The neurologists

A history of a medical specialty in modern Britain, c. 1789–2000

Since the 1990s, the English-speaking world has seen the rise of a neuroculture derived from neurology and neuroscience. The Neurologists is a book that asks how did we arrive at this moment? What is it about neurology and neuroscience that makes neuroculture seem self-evident? To tell this story The Neurologists charts a chronological course from the time of the French Revolution to after the ‘Decade of the Brain’ that outlines the rise of medical and scientific neurology and the emergence of neuroculture. With its focus chiefly on Great Britain, arguably the place where it all began, The Neurologists describes how Victorian physicians located in a medical culture that privileged general knowledge over narrow specialism came to be transformed into the specialized physicians now called neurologists. The Neurologists therefore recasts the received history of neurology and the history of professions and specialties. It provides new insights into the social, cultural, and institutional practices of British medical and scientific culture in the nineteenth and twentieth century. Delving into how and why physicians and scientists were interested in nerves, the nervous system, the brain, and the psyche, The Neurologists explores how Renaissance-styled men and women of medicine and science made neurology the medical field seemingly most concerned by the ‘philosophical status of man.’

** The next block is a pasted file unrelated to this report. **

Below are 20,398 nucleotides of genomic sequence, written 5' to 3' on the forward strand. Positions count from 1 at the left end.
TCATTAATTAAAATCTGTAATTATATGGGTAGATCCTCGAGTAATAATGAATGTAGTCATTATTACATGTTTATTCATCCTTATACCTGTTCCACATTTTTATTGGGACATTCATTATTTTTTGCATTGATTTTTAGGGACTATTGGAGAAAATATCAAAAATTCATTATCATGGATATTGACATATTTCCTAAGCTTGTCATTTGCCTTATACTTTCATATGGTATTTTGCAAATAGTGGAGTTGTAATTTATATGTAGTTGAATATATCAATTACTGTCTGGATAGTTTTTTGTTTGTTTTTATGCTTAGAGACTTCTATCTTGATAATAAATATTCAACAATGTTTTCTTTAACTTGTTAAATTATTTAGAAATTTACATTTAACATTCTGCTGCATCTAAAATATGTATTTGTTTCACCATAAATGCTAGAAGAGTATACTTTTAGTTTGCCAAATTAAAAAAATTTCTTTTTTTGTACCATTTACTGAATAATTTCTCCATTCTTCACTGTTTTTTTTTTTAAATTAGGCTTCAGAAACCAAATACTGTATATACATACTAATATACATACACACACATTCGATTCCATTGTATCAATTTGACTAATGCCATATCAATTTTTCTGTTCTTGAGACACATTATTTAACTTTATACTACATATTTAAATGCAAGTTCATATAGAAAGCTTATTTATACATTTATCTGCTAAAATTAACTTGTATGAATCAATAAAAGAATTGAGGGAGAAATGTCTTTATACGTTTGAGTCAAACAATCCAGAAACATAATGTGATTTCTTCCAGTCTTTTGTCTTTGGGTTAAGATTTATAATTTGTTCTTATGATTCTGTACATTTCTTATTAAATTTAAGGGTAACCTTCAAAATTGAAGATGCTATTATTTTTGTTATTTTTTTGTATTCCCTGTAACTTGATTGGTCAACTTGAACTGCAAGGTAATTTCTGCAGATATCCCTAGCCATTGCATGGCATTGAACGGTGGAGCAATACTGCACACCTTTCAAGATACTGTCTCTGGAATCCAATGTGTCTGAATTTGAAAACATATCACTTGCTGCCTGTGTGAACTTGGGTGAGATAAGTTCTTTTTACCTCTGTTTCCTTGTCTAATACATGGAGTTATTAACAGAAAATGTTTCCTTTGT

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‘Casper provides a marvellous and perceptive analysis of the need to understand past conflicts, contrasts, and alliances between specialist groups in their own terms.'
Tara H. Abraham, Department of History, University of Guelph
Journal of the History of the Neurosciences
June 2017

‘The book is thoughtful about its theme and supported with a wealth of historical detail based on archival records; and it engages with a wide range of secondary literature.'
Roger Smith, Moscow (RU)
Gesnerus 73/2

‘A most substantial and illuminating contribution, not only to the history of neurology, but also to our understanding of scientific-medical disciplines and the relationship of science to its broader context. Casper uses the confusing and often contradictory usages of the words “neurology” and “neurologist” by historical actors in the nineteenth and twentieth centuries as points of departure for a convincing and richly contextualized historical account of neurology and the dynamics of specialization.'
Professor Daniel Todes, The Johns Hopkins University

‘An important contribution to our understanding of specialization in medicine. Casper's carefully researched and lucidly argued study presents an illuminating picture of the way in which British neurology developed an intellectual and ultimately institutional identity separate from that of elite medicine generally. It is a complex and nuanced story that cannot be explained by technological innovation or market incentives alone. One hopes that it will inspire parallel studies of the development of other specialties in other national contexts.'
Charles Rosenberg, Harvard University

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